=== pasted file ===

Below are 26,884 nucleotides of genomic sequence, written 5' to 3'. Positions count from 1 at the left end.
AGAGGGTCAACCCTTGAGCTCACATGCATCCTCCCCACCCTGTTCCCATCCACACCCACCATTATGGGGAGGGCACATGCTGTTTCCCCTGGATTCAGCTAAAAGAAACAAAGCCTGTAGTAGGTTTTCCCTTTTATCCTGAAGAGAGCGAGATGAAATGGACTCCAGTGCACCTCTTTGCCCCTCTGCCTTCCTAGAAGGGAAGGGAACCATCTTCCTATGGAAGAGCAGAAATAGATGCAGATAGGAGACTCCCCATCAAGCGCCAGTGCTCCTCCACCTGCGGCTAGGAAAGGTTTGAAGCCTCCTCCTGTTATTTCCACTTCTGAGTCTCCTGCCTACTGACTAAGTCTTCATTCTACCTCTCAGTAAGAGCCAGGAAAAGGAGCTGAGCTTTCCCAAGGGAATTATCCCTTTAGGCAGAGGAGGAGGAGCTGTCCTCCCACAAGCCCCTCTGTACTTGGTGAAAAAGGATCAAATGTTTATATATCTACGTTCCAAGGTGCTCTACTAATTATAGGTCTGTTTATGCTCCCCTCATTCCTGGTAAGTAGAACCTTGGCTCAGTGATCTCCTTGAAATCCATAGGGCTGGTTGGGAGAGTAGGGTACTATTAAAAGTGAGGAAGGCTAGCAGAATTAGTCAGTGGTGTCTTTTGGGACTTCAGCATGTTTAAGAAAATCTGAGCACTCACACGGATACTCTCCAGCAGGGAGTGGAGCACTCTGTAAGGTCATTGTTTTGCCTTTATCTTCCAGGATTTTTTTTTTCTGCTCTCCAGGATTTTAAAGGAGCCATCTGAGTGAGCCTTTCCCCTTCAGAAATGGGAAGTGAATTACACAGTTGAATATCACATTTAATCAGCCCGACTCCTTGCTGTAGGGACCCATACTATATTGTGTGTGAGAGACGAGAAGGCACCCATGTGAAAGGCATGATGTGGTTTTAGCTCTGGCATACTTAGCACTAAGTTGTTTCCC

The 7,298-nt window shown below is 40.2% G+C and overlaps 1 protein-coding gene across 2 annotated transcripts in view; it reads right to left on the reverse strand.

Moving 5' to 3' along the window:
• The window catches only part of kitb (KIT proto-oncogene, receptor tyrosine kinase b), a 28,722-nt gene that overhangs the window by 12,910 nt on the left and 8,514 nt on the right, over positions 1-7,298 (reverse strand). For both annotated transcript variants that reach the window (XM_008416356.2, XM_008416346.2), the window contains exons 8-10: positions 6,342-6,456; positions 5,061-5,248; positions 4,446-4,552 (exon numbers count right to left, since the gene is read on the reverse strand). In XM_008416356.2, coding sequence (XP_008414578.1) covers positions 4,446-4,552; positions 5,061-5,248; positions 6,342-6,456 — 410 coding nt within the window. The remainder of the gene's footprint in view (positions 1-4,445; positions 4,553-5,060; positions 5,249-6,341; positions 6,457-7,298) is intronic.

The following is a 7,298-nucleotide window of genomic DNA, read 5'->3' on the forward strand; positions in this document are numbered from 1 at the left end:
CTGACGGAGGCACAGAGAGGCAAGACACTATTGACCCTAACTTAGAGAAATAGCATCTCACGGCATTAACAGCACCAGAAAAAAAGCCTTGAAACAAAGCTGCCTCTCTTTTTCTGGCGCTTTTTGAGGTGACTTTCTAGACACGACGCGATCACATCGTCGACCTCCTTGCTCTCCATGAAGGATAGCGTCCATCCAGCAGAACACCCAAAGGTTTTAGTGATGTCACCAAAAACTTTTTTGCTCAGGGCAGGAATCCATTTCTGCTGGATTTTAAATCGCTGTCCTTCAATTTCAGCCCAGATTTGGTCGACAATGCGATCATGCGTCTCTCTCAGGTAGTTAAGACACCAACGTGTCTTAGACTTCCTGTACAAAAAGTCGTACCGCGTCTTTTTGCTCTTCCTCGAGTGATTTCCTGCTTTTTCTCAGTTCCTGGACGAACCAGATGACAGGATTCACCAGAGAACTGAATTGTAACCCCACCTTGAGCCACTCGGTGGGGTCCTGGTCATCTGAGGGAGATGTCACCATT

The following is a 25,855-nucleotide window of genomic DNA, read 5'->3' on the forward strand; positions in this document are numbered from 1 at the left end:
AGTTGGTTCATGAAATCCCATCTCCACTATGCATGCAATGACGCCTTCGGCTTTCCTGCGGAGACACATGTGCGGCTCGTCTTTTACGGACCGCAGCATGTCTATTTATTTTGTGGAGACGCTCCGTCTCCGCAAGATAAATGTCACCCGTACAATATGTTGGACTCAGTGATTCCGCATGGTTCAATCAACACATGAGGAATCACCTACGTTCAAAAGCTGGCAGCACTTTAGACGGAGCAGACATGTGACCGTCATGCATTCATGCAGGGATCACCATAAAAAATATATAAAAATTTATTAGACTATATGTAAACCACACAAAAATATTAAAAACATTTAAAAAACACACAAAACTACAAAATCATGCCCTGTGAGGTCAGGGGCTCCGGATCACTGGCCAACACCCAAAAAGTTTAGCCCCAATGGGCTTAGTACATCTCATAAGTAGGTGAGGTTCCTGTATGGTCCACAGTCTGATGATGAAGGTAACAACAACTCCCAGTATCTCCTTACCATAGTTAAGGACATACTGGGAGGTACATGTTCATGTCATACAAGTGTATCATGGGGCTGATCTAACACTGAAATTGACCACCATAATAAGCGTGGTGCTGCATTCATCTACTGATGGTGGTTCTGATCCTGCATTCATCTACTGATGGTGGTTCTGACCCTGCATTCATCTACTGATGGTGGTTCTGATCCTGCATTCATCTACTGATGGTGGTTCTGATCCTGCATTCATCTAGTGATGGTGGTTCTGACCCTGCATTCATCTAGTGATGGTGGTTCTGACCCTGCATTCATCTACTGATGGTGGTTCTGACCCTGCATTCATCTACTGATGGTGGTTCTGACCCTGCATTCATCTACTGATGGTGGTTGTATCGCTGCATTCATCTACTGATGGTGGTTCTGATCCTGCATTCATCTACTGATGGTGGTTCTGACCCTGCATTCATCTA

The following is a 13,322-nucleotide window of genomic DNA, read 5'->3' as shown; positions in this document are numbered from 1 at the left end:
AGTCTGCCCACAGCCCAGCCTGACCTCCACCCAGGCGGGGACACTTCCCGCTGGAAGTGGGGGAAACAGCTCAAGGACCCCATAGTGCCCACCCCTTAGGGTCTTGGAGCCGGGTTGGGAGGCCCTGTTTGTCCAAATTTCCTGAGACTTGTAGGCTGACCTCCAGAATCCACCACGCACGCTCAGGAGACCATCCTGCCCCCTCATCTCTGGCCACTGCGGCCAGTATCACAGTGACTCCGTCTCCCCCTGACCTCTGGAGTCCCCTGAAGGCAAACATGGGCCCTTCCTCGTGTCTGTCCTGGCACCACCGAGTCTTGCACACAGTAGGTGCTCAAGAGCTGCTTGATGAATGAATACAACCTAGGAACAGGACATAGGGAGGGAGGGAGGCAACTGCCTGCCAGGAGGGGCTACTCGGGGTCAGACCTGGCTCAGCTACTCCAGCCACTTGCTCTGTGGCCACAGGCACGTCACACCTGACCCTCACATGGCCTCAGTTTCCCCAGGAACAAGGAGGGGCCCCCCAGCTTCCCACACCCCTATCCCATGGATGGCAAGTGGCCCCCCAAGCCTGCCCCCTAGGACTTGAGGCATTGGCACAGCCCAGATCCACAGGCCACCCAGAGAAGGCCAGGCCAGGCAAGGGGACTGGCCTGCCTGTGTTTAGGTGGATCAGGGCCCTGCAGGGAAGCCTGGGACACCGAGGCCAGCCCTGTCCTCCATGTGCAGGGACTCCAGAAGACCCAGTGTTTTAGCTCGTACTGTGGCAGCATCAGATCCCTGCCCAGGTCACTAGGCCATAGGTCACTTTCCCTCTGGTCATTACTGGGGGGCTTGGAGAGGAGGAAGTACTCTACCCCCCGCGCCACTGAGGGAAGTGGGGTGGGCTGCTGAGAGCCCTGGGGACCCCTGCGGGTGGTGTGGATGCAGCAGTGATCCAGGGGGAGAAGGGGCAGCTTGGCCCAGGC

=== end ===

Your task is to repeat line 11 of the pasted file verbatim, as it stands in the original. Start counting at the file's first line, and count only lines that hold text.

AGTCTGCCCACAGCCCAGCCTGACCTCCACCCAGGCGGGGACACTTCCCGCTGGAAGTGGGGGAAACAGCTCAAGGACCCCATAGTGCCCACCCCTTAGGGTCTTGGAGCCGGGTTGGGAGGCCCTGTTTGTCCAAATTTCCTGAGACTTGTAGGCTGACCTCCAGAATCCACCACGCACGCTCAGGAGACCATCCTGCCCCCTCATCTCTGGCCACTGCGGCCAGTATCACAGTGACTCCGTCTCCCCCTGACCTCTGGAGTCCCCTGAAGGCAAACATGGGCCCTTCCTCGTGTCTGTCCTGGCACCACCGAGTCTTGCACACAGTAGGTGCTCAAGAGCTGCTTGATGAATGAATACAACCTAGGAACAGGACATAGGGAGGGAGGGAGGCAACTGCCTGCCAGGAGGGGCTACTCGGGGTCAGACCTGGCTCAGCTACTCCAGCCACTTGCTCTGTGGCCACAGGCACGTCACACCTGACCCTCACATGGCCTCAGTTTCCCCAGGAACAAGGAGGGGCCCCCCAGCTTCCCACACCCCTATCCCATGGATGGCAAGTGGCCCCCCAAGCCTGCCCCCTAGGACTTGAGGCATTGGCACAGCCCAGATCCACAGGCCACCCAGAGAAGGCCAGGCCAGGCAAGGGGACTGGCCTGCCTGTGTTTAGGTGGATCAGGGCCCTGCAGGGAAGCCTGGGACACCGAGGCCAGCCCTGTCCTCCATGTGCAGGGACTCCAGAAGACCCAGTGTTTTAGCTCGTACTGTGGCAGCATCAGATCCCTGCCCAGGTCACTAGGCCATAGGTCACTTTCCCTCTGGTCATTACTGGGGGGCTTGGAGAGGAGGAAGTACTCTACCCCCCGCGCCACTGAGGGAAGTGGGGTGGGCTGCTGAGAGCCCTGGGGACCCCTGCGGGTGGTGTGGATGCAGCAGTGATCCAGGGGGAGAAGGGGCAGCTTGGCCCAGGC